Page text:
Jane, Jenny, and I sat hip to hip in the very back of the van. In front of us, Bella and Olivia were strapped into those kiddie safety seats, and in front of them, Schoolhouse Rock played on a flip-down screen; “Conjunction Junction” blasted from speakers on either side of us in the back. Heather drove, and Mom rode shotgun. Bella craned her neck to take inventory of the vehicle and then squealed, “Nana! All of your daughters are here, Nana!” The child’s astuteness and truth of her comment seemed to please my mother, who smiled and said, “That’s right, Bella. All my daughters are here. And all my granddaughters.”

“Bella, you’re a big girl now,” Jane said to her daughter. “And you’re on a big-girl outing.” Bella beamed in response.

A moment later, Jane slapped my arm, pointed to the truck passing by on my left, particularly to the creepy-looking guy in the passenger seat, and said, “TYB!”

“Really, Jane?” Jenny said. “Let’s pretend we’re back in college, and I’ll lift my shirt and flash the guys in the next car.”

“You used to do that?” I asked, and Jenny’s entire face answered no.

“Yo,” said Jane. “TYC,” and she gestured to the driver of another truck, who was wearing a cowboy hat.

She looked so pleased with herself, I couldn’t help but play along: “Yup. There’s my cowboy, right there, come to rescue me, his damsel in domestic distress, from this here minivan.”

The moment Heather pulled onto the freeway, the controlling women in the car — that is to say, all of them — scrummed for the role of backseat driver. “You’re too close to that car,” “Why are you braking so hard?,” “Didn’t you say you wanted to take a nap; are you too tired to drive?” “Why don’t you pull over and let Mom/Jane/Barb/Jenny drive?”

“Mom,” Heather whined in exasperation, “Make them stop!”

“Settle down back there,” said Mom, as if she still held dominion over her brood.

When torturing Heather got old, Jane opened one of the bridal magazines on her lap; Jenny and I looked on from either side as she slowly flipped through the pages. The magazine was filled with pictures of gown-adorned models barely old enough to marry in the red states, and first-time brides’ questions answered by self-proclaimed wedding experts. “Oh, here’s a good one,” said Jane, pointing to a question at the bottom of one page. “‘How and when do I distribute the gifts I purchase for my bridal party?’ Huh. Jenny? Do you want to read the answer?”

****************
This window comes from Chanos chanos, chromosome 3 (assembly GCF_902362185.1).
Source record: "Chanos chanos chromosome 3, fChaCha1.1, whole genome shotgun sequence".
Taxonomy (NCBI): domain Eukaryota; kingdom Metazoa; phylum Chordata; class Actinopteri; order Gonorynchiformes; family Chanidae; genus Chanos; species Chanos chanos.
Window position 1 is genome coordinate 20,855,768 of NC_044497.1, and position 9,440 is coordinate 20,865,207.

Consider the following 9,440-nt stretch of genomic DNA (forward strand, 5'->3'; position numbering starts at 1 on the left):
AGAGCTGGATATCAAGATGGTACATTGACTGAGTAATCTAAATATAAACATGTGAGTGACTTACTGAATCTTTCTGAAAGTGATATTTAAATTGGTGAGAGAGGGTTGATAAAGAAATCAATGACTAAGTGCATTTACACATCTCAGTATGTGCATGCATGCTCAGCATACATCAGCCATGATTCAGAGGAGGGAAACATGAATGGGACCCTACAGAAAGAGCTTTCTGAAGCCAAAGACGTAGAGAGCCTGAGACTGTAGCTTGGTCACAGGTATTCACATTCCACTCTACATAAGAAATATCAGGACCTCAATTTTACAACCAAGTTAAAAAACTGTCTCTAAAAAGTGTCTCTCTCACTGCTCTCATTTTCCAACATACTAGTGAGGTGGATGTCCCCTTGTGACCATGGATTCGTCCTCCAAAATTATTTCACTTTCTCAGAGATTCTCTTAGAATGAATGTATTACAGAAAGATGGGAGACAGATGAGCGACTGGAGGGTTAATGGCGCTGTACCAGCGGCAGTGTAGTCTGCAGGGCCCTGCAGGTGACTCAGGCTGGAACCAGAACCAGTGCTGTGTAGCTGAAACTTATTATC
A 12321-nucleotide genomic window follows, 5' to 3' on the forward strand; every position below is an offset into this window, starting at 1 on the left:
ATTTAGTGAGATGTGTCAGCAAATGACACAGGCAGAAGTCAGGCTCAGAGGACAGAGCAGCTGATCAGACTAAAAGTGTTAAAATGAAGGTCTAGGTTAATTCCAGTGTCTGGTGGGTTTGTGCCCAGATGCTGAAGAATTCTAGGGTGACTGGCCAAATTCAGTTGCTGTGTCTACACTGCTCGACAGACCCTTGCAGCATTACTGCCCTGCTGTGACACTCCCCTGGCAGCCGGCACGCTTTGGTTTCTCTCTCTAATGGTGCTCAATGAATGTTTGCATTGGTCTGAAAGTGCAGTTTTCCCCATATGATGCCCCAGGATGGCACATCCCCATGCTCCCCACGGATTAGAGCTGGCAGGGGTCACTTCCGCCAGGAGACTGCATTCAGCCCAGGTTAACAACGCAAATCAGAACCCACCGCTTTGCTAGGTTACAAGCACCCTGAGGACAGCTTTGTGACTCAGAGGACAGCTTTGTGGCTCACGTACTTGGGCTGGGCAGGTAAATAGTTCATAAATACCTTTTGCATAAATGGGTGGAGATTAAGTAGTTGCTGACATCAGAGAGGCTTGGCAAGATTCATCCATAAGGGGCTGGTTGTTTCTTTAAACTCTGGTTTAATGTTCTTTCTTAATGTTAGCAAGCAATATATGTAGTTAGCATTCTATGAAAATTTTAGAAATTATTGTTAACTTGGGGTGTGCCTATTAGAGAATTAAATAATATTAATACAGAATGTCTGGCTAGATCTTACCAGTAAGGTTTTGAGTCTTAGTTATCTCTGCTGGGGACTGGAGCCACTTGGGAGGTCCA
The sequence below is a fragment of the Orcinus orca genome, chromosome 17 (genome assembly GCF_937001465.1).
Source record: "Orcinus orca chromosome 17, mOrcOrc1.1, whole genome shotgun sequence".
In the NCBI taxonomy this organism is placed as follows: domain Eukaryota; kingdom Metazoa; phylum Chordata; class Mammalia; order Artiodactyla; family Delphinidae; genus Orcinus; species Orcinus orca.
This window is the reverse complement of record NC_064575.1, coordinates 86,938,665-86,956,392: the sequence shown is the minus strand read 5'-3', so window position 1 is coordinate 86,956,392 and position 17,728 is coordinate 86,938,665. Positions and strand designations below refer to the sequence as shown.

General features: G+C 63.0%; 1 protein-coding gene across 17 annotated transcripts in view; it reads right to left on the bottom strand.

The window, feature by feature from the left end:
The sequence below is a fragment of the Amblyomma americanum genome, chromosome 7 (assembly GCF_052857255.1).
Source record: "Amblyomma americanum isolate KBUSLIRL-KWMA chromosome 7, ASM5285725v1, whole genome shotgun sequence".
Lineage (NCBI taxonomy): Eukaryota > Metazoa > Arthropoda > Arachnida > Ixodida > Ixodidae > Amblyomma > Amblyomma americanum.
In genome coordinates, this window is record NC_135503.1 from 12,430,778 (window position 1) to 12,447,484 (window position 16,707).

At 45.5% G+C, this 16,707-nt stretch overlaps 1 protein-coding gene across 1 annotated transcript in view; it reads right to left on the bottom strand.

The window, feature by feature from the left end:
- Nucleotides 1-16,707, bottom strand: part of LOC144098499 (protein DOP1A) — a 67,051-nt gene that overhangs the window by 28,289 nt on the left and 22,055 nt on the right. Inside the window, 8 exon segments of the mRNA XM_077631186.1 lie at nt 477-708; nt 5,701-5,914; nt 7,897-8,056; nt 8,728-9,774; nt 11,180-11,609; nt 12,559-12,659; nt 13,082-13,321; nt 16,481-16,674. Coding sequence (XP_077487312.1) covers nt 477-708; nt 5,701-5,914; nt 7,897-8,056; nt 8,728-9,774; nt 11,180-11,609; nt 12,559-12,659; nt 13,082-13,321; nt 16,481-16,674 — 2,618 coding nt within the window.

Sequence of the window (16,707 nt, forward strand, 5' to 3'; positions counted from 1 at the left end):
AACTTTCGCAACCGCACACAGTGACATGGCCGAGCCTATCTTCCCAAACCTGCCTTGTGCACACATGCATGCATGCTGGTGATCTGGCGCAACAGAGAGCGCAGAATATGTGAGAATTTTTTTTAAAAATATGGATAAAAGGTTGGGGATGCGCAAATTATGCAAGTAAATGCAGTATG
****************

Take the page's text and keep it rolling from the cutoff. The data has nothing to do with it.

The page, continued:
“It’s funny you find that one question out of all the others to emphasize,” Jenny snapped.

Ignoring her youngest sister’s comment, Jane raised her voice so she could be heard over “I’m Just a Bill” to the front of the car and said, “Hey! You guys have any gum up there? Their breath back here really stinks.” Jenny and I each poked Jane with an elbow, but not before breathing into our hands, just to check. All of the women in my family are excessively horrified at the prospect of smelling badly. Jane had already asked ten times if anyone had deodorant on them. Both she and Jenny are compulsive users of nice-smelling lotions and sprays, and they reapply the stuff as frequently as I touch up my red lipstick.

Irritated that she couldn’t hear the lyrics to “Naughty Number Nine” over our clamor, Bella squirmed around in her seat and said, “Could you please be quiet.” Mom and Heather laughed in the front while Jane, Jenny, and I gushed our apologies to the girl who proved to be bigger than the rest of us, and then we promptly shut up.

Sponsored
Here's something you might be interested in.
Submit a free classified
or view all
Previous article

The Harrison G. Otis House: a Tudor Revival residence

Much of the craftsmanship and styling cues of the era remain
Next Article

Imperial Beach, town without pretense

Sleeping ban. sandcastle stomping, immigrant shelter, breakwater, Brian Bilbray
Comments
5

In case you missed me on TV Sunday (and wanted to see): http://www.youtube.com/watch?v=vhArbd...

May 26, 2008

Wow, sounds like a great day and am so sorry I missed it! Great story Barb!

May 29, 2008